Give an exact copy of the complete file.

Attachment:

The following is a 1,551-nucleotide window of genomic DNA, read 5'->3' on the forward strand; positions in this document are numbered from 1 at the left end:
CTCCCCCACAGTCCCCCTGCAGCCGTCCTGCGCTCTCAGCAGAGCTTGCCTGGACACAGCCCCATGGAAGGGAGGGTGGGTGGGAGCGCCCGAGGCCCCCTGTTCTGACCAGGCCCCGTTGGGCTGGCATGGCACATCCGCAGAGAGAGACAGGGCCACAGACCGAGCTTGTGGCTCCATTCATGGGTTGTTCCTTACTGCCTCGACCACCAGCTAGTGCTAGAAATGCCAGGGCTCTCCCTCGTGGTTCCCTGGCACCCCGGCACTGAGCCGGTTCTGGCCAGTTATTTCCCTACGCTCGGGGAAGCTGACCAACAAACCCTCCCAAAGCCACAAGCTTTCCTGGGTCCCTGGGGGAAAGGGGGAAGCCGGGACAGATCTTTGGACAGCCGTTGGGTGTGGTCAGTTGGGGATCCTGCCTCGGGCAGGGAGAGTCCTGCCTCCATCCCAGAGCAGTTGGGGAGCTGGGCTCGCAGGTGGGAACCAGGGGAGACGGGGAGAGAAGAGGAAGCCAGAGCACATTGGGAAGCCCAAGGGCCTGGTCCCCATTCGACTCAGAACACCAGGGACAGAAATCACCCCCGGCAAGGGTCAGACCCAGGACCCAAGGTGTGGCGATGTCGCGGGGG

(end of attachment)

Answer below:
The following is a 1,551-nucleotide window of genomic DNA, read 5'->3' on the forward strand; positions in this document are numbered from 1 at the left end:
CTCCCCCACAGTCCCCCTGCAGCCGTCCTGCGCTCTCAGCAGAGCTTGCCTGGACACAGCCCCATGGAAGGGAGGGTGGGTGGGAGCGCCCGAGGCCCCCTGTTCTGACCAGGCCCCGTTGGGCTGGCATGGCACATCCGCAGAGAGAGACAGGGCCACAGACCGAGCTTGTGGCTCCATTCATGGGTTGTTCCTTACTGCCTCGACCACCAGCTAGTGCTAGAAATGCCAGGGCTCTCCCTCGTGGTTCCCTGGCACCCCGGCACTGAGCCGGTTCTGGCCAGTTATTTCCCTACGCTCGGGGAAGCTGACCAACAAACCCTCCCAAAGCCACAAGCTTTCCTGGGTCCCTGGGGGAAAGGGGGAAGCCGGGACAGATCTTTGGACAGCCGTTGGGTGTGGTCAGTTGGGGATCCTGCCTCGGGCAGGGAGAGTCCTGCCTCCATCCCAGAGCAGTTGGGGAGCTGGGCTCGCAGGTGGGAACCAGGGGAGACGGGGAGAGAAGAGGAAGCCAGAGCACATTGGGAAGCCCAAGGGCCTGGTCCCCATTCGACTCAGAACACCAGGGACAGAAATCACCCCCGGCAAGGGTCAGACCCAGGACCCAAGGTGTGGCGATGTCGCGGGGG